Last year, I came as close as you can to burying yourself underground without, you know, doing the deed. I deactivated my Facebook account. I was the girl who agonised over the number of likes a status received, who worried that she didn’t have enough “friends” on Facebook, who scrupulously untagged unflattering photos, who felt an inflated sense of self-worth when two or more people liked her (numerous) witty comments. If you’ve ever shared a similar thought, this Timeline is for you.
While reading about my friend’s cold cup of coffee in my Facebook newsfeed, a life–changing thought enters head. I could be doing so many more interesting things with my life. Should trial living six months without Facebook. Am astounded at own brilliance.
Post status announcing the six months challenge.
Receive some support, but mostly outrage and shock. I deactivate, even though Facebook throws up a list of my friends’ photos and tells me how much they will miss me. Surprised by Facebook’s insight into my friends’ psyches.
29th May, 2012
Wake up in the morning. Gaping emptiness inside. Not knowing what is happening in my friends’ lives makes me feel like I am falling into a canyon of loneliness and gloom. Throughout the day, keep going to open Facebook every five to ten minutes. Shocked by the extent of my addiction.
Revert to using Tumblr instead. The blue background is makes me feel like I’m still wrapped in the comfort blanket of Facebook. I lust over photos of good-looking Italian men on cobblestone streets. Not the same as gazing at photos of my friends at a 1920s murder mystery party, while feeling uncool for staying in and watching The Vampire Diaries. Am adjusting.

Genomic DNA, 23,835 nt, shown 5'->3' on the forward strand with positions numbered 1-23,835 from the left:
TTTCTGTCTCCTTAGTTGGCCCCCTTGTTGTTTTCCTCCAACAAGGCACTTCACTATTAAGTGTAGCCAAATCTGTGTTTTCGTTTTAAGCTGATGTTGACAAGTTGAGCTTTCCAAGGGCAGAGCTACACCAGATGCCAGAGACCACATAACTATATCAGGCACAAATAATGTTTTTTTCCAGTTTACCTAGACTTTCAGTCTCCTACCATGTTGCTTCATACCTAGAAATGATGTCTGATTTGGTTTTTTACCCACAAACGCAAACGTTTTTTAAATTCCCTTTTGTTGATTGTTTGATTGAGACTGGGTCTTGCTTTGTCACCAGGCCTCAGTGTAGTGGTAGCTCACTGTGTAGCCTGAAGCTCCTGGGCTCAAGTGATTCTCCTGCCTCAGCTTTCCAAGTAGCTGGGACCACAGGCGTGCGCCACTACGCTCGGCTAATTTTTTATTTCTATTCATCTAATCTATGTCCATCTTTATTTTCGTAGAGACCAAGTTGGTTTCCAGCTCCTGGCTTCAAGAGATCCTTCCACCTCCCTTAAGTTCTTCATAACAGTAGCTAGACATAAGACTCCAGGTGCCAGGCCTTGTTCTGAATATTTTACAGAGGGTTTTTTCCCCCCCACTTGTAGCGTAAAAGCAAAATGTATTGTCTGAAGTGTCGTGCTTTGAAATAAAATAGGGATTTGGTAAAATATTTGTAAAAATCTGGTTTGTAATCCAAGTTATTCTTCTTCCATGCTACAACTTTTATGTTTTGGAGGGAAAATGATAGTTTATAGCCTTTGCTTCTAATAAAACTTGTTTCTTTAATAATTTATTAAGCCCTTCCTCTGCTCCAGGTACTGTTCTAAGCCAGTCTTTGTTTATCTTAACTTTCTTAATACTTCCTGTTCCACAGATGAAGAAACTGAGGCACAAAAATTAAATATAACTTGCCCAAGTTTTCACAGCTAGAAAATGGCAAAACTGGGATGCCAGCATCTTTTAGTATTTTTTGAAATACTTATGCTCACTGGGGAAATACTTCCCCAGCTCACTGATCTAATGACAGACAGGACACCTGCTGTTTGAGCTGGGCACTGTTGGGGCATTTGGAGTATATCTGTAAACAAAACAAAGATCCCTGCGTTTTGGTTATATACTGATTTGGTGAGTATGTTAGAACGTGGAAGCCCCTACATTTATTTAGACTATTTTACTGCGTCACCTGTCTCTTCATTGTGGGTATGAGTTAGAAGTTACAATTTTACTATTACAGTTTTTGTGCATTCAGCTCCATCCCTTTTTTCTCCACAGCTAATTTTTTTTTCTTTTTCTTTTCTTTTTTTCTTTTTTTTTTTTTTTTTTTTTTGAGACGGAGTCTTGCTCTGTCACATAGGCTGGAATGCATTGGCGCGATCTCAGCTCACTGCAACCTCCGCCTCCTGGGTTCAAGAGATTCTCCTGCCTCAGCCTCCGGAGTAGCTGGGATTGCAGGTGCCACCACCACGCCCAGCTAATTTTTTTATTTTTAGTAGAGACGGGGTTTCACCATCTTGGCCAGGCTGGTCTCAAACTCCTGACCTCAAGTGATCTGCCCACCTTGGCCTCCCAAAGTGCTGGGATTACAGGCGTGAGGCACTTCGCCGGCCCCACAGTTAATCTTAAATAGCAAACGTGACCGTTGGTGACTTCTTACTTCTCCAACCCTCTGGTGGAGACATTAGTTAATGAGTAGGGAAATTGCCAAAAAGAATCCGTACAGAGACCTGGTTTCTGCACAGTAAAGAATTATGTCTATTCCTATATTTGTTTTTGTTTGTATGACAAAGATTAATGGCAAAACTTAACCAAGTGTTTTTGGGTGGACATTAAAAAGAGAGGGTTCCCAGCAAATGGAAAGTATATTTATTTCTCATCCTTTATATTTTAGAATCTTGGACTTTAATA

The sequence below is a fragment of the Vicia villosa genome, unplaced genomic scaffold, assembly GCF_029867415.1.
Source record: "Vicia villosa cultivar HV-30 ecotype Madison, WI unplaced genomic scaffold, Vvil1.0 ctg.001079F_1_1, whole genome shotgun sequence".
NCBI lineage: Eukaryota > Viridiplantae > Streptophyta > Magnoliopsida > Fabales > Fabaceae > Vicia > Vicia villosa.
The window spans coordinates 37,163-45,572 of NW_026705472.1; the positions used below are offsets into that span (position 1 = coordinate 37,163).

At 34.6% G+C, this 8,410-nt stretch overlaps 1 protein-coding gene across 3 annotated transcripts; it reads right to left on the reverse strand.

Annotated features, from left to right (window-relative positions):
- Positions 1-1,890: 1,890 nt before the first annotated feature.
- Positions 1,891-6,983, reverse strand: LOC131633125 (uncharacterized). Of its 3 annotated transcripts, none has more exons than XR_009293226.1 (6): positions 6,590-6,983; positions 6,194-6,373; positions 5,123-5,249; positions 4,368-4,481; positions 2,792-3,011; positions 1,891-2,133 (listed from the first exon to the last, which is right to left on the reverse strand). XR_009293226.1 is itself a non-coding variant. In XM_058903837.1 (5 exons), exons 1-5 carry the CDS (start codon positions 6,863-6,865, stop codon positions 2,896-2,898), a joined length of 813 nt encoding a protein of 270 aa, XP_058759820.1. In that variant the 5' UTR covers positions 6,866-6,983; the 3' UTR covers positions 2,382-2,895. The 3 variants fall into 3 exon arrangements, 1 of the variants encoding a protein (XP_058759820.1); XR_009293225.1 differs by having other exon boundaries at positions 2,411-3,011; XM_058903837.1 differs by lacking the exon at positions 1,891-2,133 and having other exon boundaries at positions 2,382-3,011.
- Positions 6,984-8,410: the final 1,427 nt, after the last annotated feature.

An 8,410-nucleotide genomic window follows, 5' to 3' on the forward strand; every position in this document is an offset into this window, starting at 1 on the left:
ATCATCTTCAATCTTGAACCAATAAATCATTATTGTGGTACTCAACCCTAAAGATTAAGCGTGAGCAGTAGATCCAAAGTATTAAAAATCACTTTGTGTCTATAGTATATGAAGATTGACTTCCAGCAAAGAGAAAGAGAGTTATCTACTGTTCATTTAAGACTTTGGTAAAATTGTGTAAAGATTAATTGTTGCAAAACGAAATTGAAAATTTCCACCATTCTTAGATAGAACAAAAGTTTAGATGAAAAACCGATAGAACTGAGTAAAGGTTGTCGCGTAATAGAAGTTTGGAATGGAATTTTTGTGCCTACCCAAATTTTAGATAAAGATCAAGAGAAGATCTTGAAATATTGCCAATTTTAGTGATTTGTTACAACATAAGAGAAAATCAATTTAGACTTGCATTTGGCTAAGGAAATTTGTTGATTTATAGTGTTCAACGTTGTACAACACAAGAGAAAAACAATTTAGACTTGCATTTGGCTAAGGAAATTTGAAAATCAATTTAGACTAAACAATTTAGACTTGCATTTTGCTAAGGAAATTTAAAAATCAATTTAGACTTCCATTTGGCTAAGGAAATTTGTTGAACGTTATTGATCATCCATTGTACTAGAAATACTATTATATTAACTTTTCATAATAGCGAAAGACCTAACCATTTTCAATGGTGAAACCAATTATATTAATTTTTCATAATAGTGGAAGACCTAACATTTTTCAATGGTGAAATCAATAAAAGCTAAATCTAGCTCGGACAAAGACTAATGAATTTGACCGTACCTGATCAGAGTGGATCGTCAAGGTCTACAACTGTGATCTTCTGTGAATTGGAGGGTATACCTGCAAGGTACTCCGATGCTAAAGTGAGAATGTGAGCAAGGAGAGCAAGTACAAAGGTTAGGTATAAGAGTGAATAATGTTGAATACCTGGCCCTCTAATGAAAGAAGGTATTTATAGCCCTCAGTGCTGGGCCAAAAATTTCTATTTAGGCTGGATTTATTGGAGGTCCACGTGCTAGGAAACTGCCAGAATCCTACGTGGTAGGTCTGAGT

Hitting the exam period, am able to study for entire hours at a time without getting distracted or using the internet as a reward. Gloat inwardly at rocketing productivity levels.
Receive call from friend I thought was in Mexico, asking if I’m going to a party in Sydney next week. Was not invited. Get horror flash backs to Year Seven when I was the only one in the group not invited to see Spider-Man. Agonise for two hours, then send text to party-thrower asking if I’m welcome. The reply? “Sorry, forgot about you! You’re still invited!” Relief. Can stop reliving Year Seven.
My house throws a London Olympics party. I hoard a stash of candid shots, refusing to let any one else post them online. Receive only-half ironic hate from friends. What is the point of having a party if we can’t pump out new material for our internet projections? Will people even care about our party by the time I post photos on the Day of my Glorious Return to Facebook?
Several people have said to me, “Saw pictures of you at Gentleman of the Road on Facebook”. Always followed by awkward silence. Perhaps have stunned people with the glamour of festival-camping life style: unwashed hair, sweaty clothes, and generally rowdy behaviour. Worry for a little while about what the photos look like, then realise have bigger fish to fry.
Six Months Expires, 29th November 2012
Excitement has been mounting for a week and have finally logged in. Facebook has changed so much. Using it is like trying to speak a language I was once fluent in. Post a comment to this effect on housemate’s status. Receive instant like. Wave of relief. Am significant still. Begin day feeling wise and profound.
Waste some time looking at photos of a girl, who I never spoke to at school, in Fiji. Feel jealous of her perfect bikini body. Decide to go to Fiji.
Stalk some people I haven’t seen in six months. Guilt stabs my stomach when I notice people on my friends list and realise that in six months, I have forgotten to think about them. Does this make me a bad person?
Finally “friend” my thirteen year old brother on Facebook, which triggers a lot of cooing from my friends. Having my every action exposed online is making me feel like a snail stripped of its shell and pinned under a magnifying glass. Am seriously disturbed by this thought, not in the least because am comparing self to a snail.
Sinking realisation that I have regressed.
Perhaps I’m a crusty old Luddite, but I enjoy the freedom of living my life without cataloguing it online, and knowing every detail of the lives of the people who surround me. Instead of being glued to a newsfeed, I read books. I can book tickets at the theatre without knowing that four other people I know are going on the same night. I can peruse the internet without a site telling me that seven of my friends have already been there. Does life without Facebook makes me a social pariah? Yes. And I like it.